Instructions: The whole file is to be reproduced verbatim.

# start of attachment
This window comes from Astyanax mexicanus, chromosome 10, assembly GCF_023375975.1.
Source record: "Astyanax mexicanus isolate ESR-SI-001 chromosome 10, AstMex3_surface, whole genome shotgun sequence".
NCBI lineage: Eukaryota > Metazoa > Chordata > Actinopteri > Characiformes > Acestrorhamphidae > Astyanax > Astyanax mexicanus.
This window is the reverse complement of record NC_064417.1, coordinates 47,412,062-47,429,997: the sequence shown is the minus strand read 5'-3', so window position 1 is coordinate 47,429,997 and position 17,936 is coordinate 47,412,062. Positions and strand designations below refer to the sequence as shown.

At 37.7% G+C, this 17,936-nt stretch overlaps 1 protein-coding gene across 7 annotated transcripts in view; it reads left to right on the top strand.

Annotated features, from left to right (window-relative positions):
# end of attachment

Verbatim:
This window comes from Astyanax mexicanus, chromosome 10, assembly GCF_023375975.1.
Source record: "Astyanax mexicanus isolate ESR-SI-001 chromosome 10, AstMex3_surface, whole genome shotgun sequence".
NCBI lineage: Eukaryota > Metazoa > Chordata > Actinopteri > Characiformes > Acestrorhamphidae > Astyanax > Astyanax mexicanus.
This window is the reverse complement of record NC_064417.1, coordinates 47,412,062-47,429,997: the sequence shown is the minus strand read 5'-3', so window position 1 is coordinate 47,429,997 and position 17,936 is coordinate 47,412,062. Positions and strand designations below refer to the sequence as shown.

At 37.7% G+C, this 17,936-nt stretch overlaps 1 protein-coding gene across 7 annotated transcripts in view; it reads left to right on the top strand.

Annotated features, from left to right (window-relative positions):